What is the point of EP’s?
Ok so that is a strongly loaded question when you are about to review one, but just what are they for?
What even constitutes an EP? Well according to the official chart company, longer than a single, but less that 25 minutes with no more than 4 tracks, but we won’t be quite so pedantic here. Generally these curiosities are served up between albums, or before debut albums and carry no lead track.
So what’s in it for labels? Best case scenario, you might be able to take it on tour, earn a few pennies, and the worst case? Expensive vinyl only runs, of that most obscure 10” Vinyl variety that doesn’t fit neatly into anyones collection, in my case see Hope Of The States brilliant Blood Meridian EP sticking out like a soar thumb in my 7”s or lost in the middle of a stack of 12”s, never quite finding a home of it’s own. A series of tracks, that wouldn’t fit on any of the artist’s previous work, and can go a long way to put anyone off their next full length effort. Review sites won’t touch it, because they don’t know how to review four tracks. It’s not got enough depth to be an album review, and who reviews singles anymore? Waste of everybody’s time!
Well, not always, there have been some great ones over the years. Sometimes an EP can be the perfect format for an artist. A wonderful sense of freedom to experiment and try something new, outside the pressured environment of the public demand for another full length album. Indeed some artists never manage to top their EP’s. The Sleepy Jackson’s magnificent self titled EP was far more interesting than any of their long players. Yeah Yeah Yeah’s art-punk, condensed down to the 5-tracks of that stunning debut EP, arguably never sounded as good again. Would Fleet Foxes ever be where they are today had Mykonos not wowed the entire world on their stunningly good Sun Giant EP?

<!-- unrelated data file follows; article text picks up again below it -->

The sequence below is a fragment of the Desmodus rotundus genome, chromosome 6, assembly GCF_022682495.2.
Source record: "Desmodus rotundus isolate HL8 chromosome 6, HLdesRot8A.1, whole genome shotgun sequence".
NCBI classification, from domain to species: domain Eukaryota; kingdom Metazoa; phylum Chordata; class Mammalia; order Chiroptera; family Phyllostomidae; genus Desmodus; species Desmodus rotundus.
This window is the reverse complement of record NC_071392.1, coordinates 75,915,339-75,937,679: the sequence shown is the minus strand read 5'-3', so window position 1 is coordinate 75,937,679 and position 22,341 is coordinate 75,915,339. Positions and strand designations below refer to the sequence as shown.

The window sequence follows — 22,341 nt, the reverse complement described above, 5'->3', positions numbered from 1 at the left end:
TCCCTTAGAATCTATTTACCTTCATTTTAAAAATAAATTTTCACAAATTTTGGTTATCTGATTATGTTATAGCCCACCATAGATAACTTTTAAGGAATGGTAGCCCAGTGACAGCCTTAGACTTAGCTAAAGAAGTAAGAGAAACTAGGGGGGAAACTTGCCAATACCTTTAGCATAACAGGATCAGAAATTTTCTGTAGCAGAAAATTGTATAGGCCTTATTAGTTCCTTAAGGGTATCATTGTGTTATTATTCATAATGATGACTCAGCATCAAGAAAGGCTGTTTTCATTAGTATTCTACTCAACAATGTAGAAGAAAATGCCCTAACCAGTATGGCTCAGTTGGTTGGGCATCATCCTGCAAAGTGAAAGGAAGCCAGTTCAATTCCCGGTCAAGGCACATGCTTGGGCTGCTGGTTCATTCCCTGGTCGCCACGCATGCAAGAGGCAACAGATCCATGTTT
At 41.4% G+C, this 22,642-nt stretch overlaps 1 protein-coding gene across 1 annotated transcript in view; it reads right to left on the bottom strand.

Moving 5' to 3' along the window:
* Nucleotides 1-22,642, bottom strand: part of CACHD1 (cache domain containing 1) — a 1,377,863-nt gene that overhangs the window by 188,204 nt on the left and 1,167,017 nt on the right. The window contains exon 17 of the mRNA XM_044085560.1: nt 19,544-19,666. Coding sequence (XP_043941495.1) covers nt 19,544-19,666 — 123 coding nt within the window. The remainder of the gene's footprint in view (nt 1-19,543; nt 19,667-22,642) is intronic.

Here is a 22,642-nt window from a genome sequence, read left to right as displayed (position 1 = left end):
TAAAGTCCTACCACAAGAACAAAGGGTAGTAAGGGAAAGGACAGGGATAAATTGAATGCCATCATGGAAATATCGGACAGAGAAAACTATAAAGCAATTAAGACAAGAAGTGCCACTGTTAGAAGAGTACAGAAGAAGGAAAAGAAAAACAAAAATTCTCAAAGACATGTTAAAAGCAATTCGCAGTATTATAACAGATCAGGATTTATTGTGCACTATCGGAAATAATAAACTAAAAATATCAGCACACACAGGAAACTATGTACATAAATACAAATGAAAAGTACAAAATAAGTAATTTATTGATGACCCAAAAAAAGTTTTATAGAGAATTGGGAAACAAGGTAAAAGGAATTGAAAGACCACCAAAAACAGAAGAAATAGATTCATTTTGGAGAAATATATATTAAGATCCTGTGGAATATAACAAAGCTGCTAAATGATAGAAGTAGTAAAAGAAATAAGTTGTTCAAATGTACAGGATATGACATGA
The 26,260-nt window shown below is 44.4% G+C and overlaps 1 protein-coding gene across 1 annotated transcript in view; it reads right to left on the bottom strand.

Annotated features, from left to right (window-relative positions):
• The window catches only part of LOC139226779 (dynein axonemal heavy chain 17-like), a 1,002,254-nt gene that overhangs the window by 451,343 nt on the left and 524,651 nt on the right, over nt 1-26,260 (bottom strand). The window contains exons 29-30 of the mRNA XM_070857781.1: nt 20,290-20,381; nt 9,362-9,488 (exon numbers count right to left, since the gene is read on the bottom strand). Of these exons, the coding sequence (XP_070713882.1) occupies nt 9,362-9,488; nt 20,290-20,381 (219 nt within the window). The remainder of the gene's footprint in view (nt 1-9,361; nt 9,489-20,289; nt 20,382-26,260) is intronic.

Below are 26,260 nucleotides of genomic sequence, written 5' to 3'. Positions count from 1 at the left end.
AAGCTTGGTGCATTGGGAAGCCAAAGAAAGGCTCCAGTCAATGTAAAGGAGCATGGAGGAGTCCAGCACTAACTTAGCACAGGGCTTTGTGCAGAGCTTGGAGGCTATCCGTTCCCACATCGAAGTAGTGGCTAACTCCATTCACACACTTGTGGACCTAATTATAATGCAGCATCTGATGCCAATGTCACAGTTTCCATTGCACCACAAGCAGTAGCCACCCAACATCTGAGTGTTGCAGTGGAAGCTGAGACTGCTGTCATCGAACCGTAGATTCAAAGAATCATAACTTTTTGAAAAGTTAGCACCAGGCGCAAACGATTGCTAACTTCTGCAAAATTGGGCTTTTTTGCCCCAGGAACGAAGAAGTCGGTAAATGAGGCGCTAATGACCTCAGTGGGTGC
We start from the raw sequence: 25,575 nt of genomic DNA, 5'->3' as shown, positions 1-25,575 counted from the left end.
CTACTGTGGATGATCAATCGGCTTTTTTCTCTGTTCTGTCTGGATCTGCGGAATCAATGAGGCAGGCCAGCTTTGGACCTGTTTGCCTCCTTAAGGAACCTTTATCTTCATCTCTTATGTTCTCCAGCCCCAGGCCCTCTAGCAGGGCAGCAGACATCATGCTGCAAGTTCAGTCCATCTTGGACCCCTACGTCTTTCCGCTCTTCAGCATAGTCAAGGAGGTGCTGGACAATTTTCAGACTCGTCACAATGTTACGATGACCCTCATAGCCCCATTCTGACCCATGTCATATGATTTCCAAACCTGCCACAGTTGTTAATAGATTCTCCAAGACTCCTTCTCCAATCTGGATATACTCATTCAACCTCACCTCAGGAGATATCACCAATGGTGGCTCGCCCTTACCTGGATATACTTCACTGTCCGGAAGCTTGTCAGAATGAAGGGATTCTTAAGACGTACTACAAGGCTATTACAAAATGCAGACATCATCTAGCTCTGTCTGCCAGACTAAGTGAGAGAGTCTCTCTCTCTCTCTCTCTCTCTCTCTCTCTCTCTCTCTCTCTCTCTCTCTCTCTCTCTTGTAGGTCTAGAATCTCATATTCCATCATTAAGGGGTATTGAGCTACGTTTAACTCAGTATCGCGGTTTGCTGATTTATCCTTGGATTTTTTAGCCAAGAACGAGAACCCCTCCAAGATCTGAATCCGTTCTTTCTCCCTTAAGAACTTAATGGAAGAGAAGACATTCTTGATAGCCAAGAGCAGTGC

So I guess that’s the point of an EP; a condensed snap shot of a band that shows just how good they are, and just how good they might just remain. A perfect format? Certainly not, but one that can be done perfectly.
JOHN MURRY – CALIFORLORNIA
On his beautiful and brutal debut album The Graceless Age, John Murry sang about both his upbringing in Tupelo, Mississippi and his current life in Oakland, California. Itis fair to say he wasn’t entirely delighted with either place! On California he famously sang “there’s a knife in every back and one in every hand, but I swear it ain’t you, it’s California I can’t stand”. Judging from the title of his new E.P. it’s fair to say Murry hasn’t mellowed his opinion of The Golden State. Though he did admit the EP could just have easily been called Misseryssippi, before Tupelo thinks it has got off lightly.